To start off the new year, tell us your goals for 2009 in the discussion forum below:
Note: If you held a Health Care Community Discussion and have not reported back yet, please do so here!
On December 5th, Health and Human Services Secretary-designate Tom Daschle spoke at the Colorado Health Care Summit in Denver and announced that the Transition would host Health Care Community Discussions across the country over the holidays to help his Policy Team put together their final recommendations for the new administration. Daschle told the summit that “We have to make this as inclusive a process as possible,” and DeAnn Friedholm of Consumers Union observed that “This strategy of getting out of Washington and engaging real people will help overcome the vested interests that have stood in the way of reform for way too long.” President-elect Obama also made clear that the community discussions would form a central pillar in the development of any major reform:
“Providing quality affordable health care for all Americans is one of my top priorities for this country because our long-term fiscal prospects will have a hard time improving as long as sky-rocketing health care costs are holding us all down. Yet in order for us to reform our health care system, we must first begin reforming how government communicates with the American people. These Health Care Community Discussions are a great way for the American people to have a direct say in our health care reform efforts and I encourage Americans to take part if they are able. I am looking forward to hearing back from you and from Senator Daschle in the coming weeks.”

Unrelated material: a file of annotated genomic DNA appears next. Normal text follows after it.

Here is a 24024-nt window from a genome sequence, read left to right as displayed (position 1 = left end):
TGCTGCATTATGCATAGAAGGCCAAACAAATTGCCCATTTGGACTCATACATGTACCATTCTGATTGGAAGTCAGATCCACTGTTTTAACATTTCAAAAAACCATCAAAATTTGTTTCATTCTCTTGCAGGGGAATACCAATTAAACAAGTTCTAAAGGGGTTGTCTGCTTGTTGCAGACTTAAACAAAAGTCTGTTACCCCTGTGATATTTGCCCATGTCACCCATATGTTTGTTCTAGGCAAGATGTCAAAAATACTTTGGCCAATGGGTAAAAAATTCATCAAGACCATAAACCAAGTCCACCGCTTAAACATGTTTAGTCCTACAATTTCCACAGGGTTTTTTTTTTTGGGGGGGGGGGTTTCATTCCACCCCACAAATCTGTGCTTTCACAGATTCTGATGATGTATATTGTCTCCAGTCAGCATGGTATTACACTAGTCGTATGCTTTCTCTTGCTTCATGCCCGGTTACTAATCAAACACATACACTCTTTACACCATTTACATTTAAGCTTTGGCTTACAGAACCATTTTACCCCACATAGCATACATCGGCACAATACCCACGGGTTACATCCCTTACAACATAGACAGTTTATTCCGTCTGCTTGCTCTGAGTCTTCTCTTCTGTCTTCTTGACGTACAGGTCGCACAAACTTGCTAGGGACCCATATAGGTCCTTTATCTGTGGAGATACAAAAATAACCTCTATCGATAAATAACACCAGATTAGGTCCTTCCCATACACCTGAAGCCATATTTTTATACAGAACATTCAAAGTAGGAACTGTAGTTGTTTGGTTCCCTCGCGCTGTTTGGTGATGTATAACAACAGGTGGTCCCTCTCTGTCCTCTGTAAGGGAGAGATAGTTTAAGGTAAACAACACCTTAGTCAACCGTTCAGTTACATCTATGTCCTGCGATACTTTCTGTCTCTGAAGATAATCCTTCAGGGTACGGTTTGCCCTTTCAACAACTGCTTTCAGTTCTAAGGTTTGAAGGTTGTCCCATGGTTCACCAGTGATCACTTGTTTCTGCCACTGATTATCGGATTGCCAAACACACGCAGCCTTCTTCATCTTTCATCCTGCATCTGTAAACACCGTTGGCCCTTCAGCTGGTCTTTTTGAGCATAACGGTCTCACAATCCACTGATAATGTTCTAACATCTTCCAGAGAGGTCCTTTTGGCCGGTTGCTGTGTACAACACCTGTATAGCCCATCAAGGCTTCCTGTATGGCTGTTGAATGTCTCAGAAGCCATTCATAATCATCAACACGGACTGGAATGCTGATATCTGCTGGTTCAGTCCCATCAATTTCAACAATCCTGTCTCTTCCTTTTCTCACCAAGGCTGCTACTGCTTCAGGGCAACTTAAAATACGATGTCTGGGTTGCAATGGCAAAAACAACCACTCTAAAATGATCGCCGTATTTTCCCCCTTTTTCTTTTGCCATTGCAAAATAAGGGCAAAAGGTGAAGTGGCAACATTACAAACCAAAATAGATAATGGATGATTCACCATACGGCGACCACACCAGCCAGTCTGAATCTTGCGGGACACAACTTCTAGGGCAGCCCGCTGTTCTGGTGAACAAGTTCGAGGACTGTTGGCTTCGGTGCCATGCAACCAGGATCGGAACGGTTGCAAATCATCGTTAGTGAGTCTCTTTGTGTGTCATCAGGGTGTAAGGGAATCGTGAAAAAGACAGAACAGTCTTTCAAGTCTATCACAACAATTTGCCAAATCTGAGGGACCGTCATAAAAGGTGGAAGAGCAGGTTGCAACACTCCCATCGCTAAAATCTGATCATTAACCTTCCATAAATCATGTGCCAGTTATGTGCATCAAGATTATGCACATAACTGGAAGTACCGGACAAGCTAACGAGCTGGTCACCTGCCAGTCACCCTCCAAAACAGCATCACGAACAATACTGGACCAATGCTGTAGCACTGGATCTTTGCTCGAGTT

Now, with the Holidays winding down, thousands signed up to hold discussions and hundreds have already reported back. Yesterday Daschle attended a discussion in Dublin, Indiana, and even a glimpse of the coverage shows how powerful and important each of these meetings is.
Daschle spent most of the meeting, which lasted more than an hour, listening to the comments and concerns of area residents, firefighters, emergency medical technicians and physicians. He sometimes asked follow-up questions and took notes. Reid Hospital Chief Executive Officer Craig Kinyon facilitated the discussion.
Daschle was affected by hearing about the difficulties Jill King of Cambridge City had getting new medical insurance because she has had three past cancers, the decision Dolly Sweet of Cambridge City made to forgo a $35,000-a-year cancer medication because of its high cost, and how Dr. James Bertsch feels forced to make decisions about a patient's care based on what insurance will pay for, not what he thinks is best.
"These (stories) are really hard to listen to in many ways," Daschle said, adding that hearing them also is a necessary part of changing health care. "We need to change the paradigm from illness to wellness."
He quoted Nelson Mandela, who said, "Many things seem impossible until they are done," and then said, "I believe it is not impossible ... together it can be done."
With skyrocketing costs or no coverage at all, Fire Chief Bob French was one of several people who told Daschle that people are suffering.